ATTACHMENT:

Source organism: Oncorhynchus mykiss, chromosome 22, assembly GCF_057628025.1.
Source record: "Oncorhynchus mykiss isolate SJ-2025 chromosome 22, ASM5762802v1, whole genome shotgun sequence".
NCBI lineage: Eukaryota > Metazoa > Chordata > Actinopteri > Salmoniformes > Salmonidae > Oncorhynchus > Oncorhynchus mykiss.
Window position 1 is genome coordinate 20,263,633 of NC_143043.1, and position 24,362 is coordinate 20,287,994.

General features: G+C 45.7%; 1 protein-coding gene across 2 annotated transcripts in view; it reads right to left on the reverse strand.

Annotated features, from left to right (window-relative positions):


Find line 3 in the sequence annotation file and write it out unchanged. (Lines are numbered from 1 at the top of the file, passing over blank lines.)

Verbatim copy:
NCBI lineage: Eukaryota > Metazoa > Chordata > Actinopteri > Salmoniformes > Salmonidae > Oncorhynchus > Oncorhynchus mykiss.